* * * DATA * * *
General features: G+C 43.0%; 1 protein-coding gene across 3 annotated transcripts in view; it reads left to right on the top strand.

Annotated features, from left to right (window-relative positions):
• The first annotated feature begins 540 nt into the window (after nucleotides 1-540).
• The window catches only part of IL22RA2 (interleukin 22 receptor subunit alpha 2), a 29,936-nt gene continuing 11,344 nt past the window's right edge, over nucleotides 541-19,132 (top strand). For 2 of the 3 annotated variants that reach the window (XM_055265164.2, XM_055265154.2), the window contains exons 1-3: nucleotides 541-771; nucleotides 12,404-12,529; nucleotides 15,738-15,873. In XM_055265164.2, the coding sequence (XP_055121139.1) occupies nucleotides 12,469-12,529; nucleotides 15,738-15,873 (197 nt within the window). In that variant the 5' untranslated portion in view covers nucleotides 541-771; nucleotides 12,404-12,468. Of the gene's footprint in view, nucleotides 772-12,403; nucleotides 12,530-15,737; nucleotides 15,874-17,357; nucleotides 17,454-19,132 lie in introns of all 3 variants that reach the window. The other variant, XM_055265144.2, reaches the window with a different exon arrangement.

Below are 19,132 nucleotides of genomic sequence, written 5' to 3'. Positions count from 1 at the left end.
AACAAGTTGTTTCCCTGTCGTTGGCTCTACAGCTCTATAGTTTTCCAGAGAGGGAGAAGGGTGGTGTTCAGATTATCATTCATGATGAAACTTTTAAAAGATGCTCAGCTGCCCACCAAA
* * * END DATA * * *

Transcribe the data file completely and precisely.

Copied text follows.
General features: G+C 43.0%; 1 protein-coding gene across 3 annotated transcripts in view; it reads left to right on the top strand.

Annotated features, from left to right (window-relative positions):
• The first annotated feature begins 540 nt into the window (after nucleotides 1-540).
• The window catches only part of IL22RA2 (interleukin 22 receptor subunit alpha 2), a 29,936-nt gene continuing 11,344 nt past the window's right edge, over nucleotides 541-19,132 (top strand). For 2 of the 3 annotated variants that reach the window (XM_055265164.2, XM_055265154.2), the window contains exons 1-3: nucleotides 541-771; nucleotides 12,404-12,529; nucleotides 15,738-15,873. In XM_055265164.2, the coding sequence (XP_055121139.1) occupies nucleotides 12,469-12,529; nucleotides 15,738-15,873 (197 nt within the window). In that variant the 5' untranslated portion in view covers nucleotides 541-771; nucleotides 12,404-12,468. Of the gene's footprint in view, nucleotides 772-12,403; nucleotides 12,530-15,737; nucleotides 15,874-17,357; nucleotides 17,454-19,132 lie in introns of all 3 variants that reach the window. The other variant, XM_055265144.2, reaches the window with a different exon arrangement.

Below are 19,132 nucleotides of genomic sequence, written 5' to 3'. Positions count from 1 at the left end.
AACAAGTTGTTTCCCTGTCGTTGGCTCTACAGCTCTATAGTTTTCCAGAGAGGGAGAAGGGTGGTGTTCAGATTATCATTCATGATGAAACTTTTAAAAGATGCTCAGCTGCCCACCAAA